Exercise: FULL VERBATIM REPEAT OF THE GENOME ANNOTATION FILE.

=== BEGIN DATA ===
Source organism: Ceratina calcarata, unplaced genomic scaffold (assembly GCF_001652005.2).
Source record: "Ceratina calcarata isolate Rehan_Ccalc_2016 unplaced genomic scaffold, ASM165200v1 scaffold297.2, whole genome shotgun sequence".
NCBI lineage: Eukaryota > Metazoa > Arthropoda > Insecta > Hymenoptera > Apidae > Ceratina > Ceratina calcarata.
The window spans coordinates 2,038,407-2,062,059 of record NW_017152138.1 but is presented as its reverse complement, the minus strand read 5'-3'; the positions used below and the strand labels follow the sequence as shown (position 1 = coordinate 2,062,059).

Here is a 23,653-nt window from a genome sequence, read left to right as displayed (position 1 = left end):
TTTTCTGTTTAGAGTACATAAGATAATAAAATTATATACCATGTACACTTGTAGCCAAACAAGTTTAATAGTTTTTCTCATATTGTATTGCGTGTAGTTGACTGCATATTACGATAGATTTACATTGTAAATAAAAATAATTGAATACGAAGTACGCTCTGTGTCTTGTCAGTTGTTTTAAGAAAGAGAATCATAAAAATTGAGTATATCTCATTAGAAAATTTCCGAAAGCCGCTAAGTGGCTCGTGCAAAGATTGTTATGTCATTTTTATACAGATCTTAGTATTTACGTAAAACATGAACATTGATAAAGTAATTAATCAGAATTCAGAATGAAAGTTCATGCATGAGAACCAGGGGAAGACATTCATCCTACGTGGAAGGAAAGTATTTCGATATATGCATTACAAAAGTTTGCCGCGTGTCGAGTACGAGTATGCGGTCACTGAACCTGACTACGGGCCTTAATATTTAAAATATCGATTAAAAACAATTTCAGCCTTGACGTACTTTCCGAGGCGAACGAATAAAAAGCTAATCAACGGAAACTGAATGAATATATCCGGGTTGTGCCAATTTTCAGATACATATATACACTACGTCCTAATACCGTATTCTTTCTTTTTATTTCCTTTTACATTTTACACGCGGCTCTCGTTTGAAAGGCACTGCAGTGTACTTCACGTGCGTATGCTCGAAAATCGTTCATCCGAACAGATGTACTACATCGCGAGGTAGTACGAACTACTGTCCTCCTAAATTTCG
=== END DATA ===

Source organism: Ceratina calcarata, unplaced genomic scaffold (assembly GCF_001652005.2).
Source record: "Ceratina calcarata isolate Rehan_Ccalc_2016 unplaced genomic scaffold, ASM165200v1 scaffold297.2, whole genome shotgun sequence".
NCBI lineage: Eukaryota > Metazoa > Arthropoda > Insecta > Hymenoptera > Apidae > Ceratina > Ceratina calcarata.
The window spans coordinates 2,038,407-2,062,059 of record NW_017152138.1 but is presented as its reverse complement, the minus strand read 5'-3'; the positions used below and the strand labels follow the sequence as shown (position 1 = coordinate 2,062,059).

Here is a 23,653-nt window from a genome sequence, read left to right as displayed (position 1 = left end):
TTTTCTGTTTAGAGTACATAAGATAATAAAATTATATACCATGTACACTTGTAGCCAAACAAGTTTAATAGTTTTTCTCATATTGTATTGCGTGTAGTTGACTGCATATTACGATAGATTTACATTGTAAATAAAAATAATTGAATACGAAGTACGCTCTGTGTCTTGTCAGTTGTTTTAAGAAAGAGAATCATAAAAATTGAGTATATCTCATTAGAAAATTTCCGAAAGCCGCTAAGTGGCTCGTGCAAAGATTGTTATGTCATTTTTATACAGATCTTAGTATTTACGTAAAACATGAACATTGATAAAGTAATTAATCAGAATTCAGAATGAAAGTTCATGCATGAGAACCAGGGGAAGACATTCATCCTACGTGGAAGGAAAGTATTTCGATATATGCATTACAAAAGTTTGCCGCGTGTCGAGTACGAGTATGCGGTCACTGAACCTGACTACGGGCCTTAATATTTAAAATATCGATTAAAAACAATTTCAGCCTTGACGTACTTTCCGAGGCGAACGAATAAAAAGCTAATCAACGGAAACTGAATGAATATATCCGGGTTGTGCCAATTTTCAGATACATATATACACTACGTCCTAATACCGTATTCTTTCTTTTTATTTCCTTTTACATTTTACACGCGGCTCTCGTTTGAAAGGCACTGCAGTGTACTTCACGTGCGTATGCTCGAAAATCGTTCATCCGAACAGATGTACTACATCGCGAGGTAGTACGAACTACTGTCCTCCTAAATTTCG